Other interesting state-based notes:

  • Three-quarters of IU’s recruits come from one of five states – Indiana, Ohio, Florida, Georgia or Illinois. When Kevin chooses to go outside of those states, the recruits tend to pan out, with 25 of 29 (86%) recruits from states other than those 5 playing and 45% starting (and those numbers figure to increase next year).
  • IU’s draft picks from the Wilson era have come from Ohio (Cody Latimer) and Illinois (Tevin Coleman). Free agent signee Bobby Richardson was from Florida.
  • Wilson has been particularly successful in Illinois. Eight of the 10 recruits from the state have played and 6 have started. The 2012 class’s Illinois representatives are strong to quite strong: Tevin Coleman, Dan Feeney and Nick Mangieri.

High School vs. JuCo

Screen Shot 2016-02-03 at 7.10.45 PMWith the exception of 2012, Kevin Wilson has been judicious in his recruitment of junior college players. Going into this year, in fact, Wilson had more JuCo recruits in 2012 (8) than in his other four classes combined (6). This year’s crop of 3 is his largest after 2013, and has the potential to be the most impactful group yet. Richard Lagow is the likely successor to Nate Sudfeld at QB, Jayme Thompson is expected to come in and fill one of the 5 secondary spots in new DC Tom Allen’s 4-2-5 scheme (probably at one of the two safety spots alongside Jonathan Crawford) and Ian Thomas will have every opportunity to earn a spot in the tight end rotation alongside Danny Friend and Jordan Fuchs.

Star Ratings

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I have mixed feelings about star ratings. People much smarter than me have established a correlation between having a certain number of 4 and 5 star players on your roster and high-level success. That’s all well and good, but it tells us virtually nothing about how we should evaluate IU’s less-than-blue-chip recruiting. While I don’t have any research to back me up on this, my gut tells me that the line between 2 and 3 star recruits – more IU’s speed – is much blurrier than the line between 4 and 5 stars or even the line between 3 and 4 stars.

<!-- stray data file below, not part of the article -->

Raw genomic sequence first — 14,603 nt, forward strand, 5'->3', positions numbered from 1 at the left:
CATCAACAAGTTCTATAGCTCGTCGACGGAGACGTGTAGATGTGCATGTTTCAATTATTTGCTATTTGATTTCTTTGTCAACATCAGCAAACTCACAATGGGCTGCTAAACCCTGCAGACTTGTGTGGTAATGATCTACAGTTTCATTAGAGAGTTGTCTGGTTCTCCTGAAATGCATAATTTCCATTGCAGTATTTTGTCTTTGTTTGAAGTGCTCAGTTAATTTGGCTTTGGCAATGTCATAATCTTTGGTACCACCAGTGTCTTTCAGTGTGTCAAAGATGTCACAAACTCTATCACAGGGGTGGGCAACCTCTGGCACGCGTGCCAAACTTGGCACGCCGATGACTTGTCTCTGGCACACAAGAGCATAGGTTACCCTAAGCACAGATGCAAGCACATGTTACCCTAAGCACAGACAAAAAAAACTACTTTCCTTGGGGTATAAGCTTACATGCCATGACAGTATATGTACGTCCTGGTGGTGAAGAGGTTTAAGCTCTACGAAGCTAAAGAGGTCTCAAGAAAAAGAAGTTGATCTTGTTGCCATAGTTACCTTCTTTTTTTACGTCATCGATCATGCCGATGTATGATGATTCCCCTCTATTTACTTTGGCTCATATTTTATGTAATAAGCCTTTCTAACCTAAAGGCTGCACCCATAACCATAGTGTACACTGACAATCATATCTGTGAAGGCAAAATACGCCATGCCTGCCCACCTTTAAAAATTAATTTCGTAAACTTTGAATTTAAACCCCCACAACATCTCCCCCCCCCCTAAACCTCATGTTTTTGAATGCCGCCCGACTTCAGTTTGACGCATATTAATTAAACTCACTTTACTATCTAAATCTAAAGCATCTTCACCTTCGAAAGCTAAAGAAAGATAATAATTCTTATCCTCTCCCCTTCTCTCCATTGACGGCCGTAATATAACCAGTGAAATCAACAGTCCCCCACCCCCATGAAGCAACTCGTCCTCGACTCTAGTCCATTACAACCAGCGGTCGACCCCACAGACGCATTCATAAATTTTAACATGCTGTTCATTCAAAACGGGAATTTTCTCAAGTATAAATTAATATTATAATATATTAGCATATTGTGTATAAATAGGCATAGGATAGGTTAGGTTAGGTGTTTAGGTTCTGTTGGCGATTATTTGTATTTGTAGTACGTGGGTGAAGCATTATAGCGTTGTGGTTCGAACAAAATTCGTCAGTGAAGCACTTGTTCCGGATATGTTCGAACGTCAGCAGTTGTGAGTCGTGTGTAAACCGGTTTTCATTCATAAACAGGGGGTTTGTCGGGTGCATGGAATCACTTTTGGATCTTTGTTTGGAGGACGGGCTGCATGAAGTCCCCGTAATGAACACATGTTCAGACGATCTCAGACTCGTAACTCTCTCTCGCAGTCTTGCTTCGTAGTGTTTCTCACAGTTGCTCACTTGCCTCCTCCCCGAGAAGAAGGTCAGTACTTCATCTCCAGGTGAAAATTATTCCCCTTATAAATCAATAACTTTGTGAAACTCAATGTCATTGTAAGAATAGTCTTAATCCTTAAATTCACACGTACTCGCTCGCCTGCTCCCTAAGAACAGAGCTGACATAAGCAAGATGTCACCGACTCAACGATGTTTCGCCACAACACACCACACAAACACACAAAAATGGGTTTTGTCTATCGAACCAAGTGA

What I can say is that two-thirds of Wilson’s recruits have been 3-stars on Rivals and of those, 75% have played and just under half (49%) have become starters. Of Wilson’s 32 2-star recruits from 2011-2015, 66% played and 34% started. Of the 7 4-stars, all but one has played[ref] And the 7th, Tim Gardner, is likely to see the field in 2016.[/ref] and 4 (57%) have started. Based on those numbers, there appears to be a modest correlation between star ranking and the likelihood that a given recruit will play or start.[ref] Obviously, the small sample size for the 4-stars gives me pause, but the greater numbers of 2 and 3-stars makes me confident that some correlation exists.[/ref] Screen Shot 2016-02-03 at 7.06.06 PM